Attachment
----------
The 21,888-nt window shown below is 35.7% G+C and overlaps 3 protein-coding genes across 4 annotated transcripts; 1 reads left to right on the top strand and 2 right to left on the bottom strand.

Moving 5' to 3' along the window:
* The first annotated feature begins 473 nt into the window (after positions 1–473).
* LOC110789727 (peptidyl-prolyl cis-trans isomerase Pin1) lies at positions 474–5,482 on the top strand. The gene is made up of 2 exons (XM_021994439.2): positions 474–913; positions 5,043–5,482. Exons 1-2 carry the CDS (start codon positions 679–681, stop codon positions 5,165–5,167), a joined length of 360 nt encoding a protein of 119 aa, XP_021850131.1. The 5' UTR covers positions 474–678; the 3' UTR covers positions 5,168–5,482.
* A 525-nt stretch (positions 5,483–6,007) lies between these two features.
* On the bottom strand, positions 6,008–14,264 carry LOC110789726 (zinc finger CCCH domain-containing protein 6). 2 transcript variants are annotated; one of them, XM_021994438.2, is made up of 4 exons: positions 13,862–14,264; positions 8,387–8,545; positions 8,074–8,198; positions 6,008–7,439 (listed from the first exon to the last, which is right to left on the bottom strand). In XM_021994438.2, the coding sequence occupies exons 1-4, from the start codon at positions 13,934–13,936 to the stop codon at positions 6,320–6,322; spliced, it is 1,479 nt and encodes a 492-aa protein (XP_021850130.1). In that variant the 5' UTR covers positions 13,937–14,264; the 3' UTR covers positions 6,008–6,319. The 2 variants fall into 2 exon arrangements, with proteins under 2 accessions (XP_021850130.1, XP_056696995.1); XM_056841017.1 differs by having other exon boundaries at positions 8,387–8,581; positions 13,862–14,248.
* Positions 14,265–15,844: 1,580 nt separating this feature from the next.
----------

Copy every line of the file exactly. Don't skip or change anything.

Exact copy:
The 21,888-nt window shown below is 35.7% G+C and overlaps 3 protein-coding genes across 4 annotated transcripts; 1 reads left to right on the top strand and 2 right to left on the bottom strand.

Moving 5' to 3' along the window:
* The first annotated feature begins 473 nt into the window (after positions 1–473).
* LOC110789727 (peptidyl-prolyl cis-trans isomerase Pin1) lies at positions 474–5,482 on the top strand. The gene is made up of 2 exons (XM_021994439.2): positions 474–913; positions 5,043–5,482. Exons 1-2 carry the CDS (start codon positions 679–681, stop codon positions 5,165–5,167), a joined length of 360 nt encoding a protein of 119 aa, XP_021850131.1. The 5' UTR covers positions 474–678; the 3' UTR covers positions 5,168–5,482.
* A 525-nt stretch (positions 5,483–6,007) lies between these two features.
* On the bottom strand, positions 6,008–14,264 carry LOC110789726 (zinc finger CCCH domain-containing protein 6). 2 transcript variants are annotated; one of them, XM_021994438.2, is made up of 4 exons: positions 13,862–14,264; positions 8,387–8,545; positions 8,074–8,198; positions 6,008–7,439 (listed from the first exon to the last, which is right to left on the bottom strand). In XM_021994438.2, the coding sequence occupies exons 1-4, from the start codon at positions 13,934–13,936 to the stop codon at positions 6,320–6,322; spliced, it is 1,479 nt and encodes a 492-aa protein (XP_021850130.1). In that variant the 5' UTR covers positions 13,937–14,264; the 3' UTR covers positions 6,008–6,319. The 2 variants fall into 2 exon arrangements, with proteins under 2 accessions (XP_021850130.1, XP_056696995.1); XM_056841017.1 differs by having other exon boundaries at positions 8,387–8,581; positions 13,862–14,248.
* Positions 14,265–15,844: 1,580 nt separating this feature from the next.